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Homework Help: What is the current through the wire?

  1. Feb 23, 2005 #1

    I'm pretty sure I did this right but it seemed abnormally easy so I wanted to check.

    A 10-m length of wire consists of 5.0 m copper followed by 5.0 aluminum, both of diameter 1.0 mm. A voltage difference of 85 mV is placed across the wire. What is the total resistnace (sum) of the two wires? What is the current through the wire? What are the voltages across the alumnium part and across the copper part?

    FYI Resistivity of copper = 1.68E-8, resistivity of aluminum = 2.45E-8

    So for the first question I calculated the two resistances and added them using R = p (L/A), where that p is really a rho (resistivity)

    I got Rcopper part = .11 = 1.68E-8 x 5.0 (pi x (5E-4)^2)
    and Raluminum = .17 (calculated the same way, except with the rho of aluminum
    Added together = .28

    Then, for current I used V=IR so I = .3

    And finally, I calculated I = .39 for copper and .25 for aluminum using V = IR again.

    Is this really this simple?
  2. jcsd
  3. Feb 23, 2005 #2
    nope, "And finally, I calculated I = .39 for copper and .25 for aluminum using V = IR again"

    Is wrong. Look into how current is effected in serial components.

    The rest looks good enough for government work.
  4. Feb 24, 2005 #3

    I looked in my book and it doesn't say how current is affected in serial components. Is it proportional to the individual resistivity?
  5. Feb 24, 2005 #4


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    Recall that electric current is the flow of electrons. An Amp is defined as a fixed number of electrons flowing per second. Now assume that you have a wire with x Amps of current flowing. If you were able to watch them in any given second you would see x electrons per second pass through a cross section of the wire. Now if you were to watch an adjacent cross section you must see the same number of electrons pass, since you neither lose nor gain electrons at any point. You can apply this logic to every point in the series circuit to conclude that the current must be constant at all points of a wire.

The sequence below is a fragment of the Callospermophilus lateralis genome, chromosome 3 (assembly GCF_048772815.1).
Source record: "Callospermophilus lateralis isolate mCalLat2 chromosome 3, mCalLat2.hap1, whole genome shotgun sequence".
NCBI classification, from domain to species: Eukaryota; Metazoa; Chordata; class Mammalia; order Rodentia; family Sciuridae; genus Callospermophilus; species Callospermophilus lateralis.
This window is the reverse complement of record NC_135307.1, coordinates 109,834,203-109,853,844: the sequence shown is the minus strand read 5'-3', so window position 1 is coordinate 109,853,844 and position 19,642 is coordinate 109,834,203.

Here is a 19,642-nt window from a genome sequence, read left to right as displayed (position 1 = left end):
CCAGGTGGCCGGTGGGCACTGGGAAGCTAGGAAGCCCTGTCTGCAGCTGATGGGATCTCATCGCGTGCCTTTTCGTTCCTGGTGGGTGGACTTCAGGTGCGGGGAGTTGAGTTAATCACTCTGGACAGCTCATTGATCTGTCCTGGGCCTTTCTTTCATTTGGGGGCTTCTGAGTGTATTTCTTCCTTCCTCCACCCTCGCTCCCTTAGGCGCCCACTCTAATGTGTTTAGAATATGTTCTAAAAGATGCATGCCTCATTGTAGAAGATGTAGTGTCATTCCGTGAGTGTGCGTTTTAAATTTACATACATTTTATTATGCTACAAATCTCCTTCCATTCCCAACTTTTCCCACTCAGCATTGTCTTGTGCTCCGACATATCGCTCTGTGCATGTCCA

6. Feb 24, 2005 #5
    Oh, wow, that makes total sense. Looking back at the question, I was supposed to do something with voltages. I am not sure I know whether the same would hold true for voltage that does for current?
  7. Feb 24, 2005 #6


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    You now know the current in the wire. You also know the resistance in each section of the wire, Apply Ohms Law to each type of wire to find the voltage drop. You should be able to opserve the relationship with the total voltage.
  8. Feb 24, 2005 #7
    Sorry Integral, I'm an idiot and figured that out about a nanosecond after I posted. Now my stupidity is out there for all the world to see.

    Thanks :)

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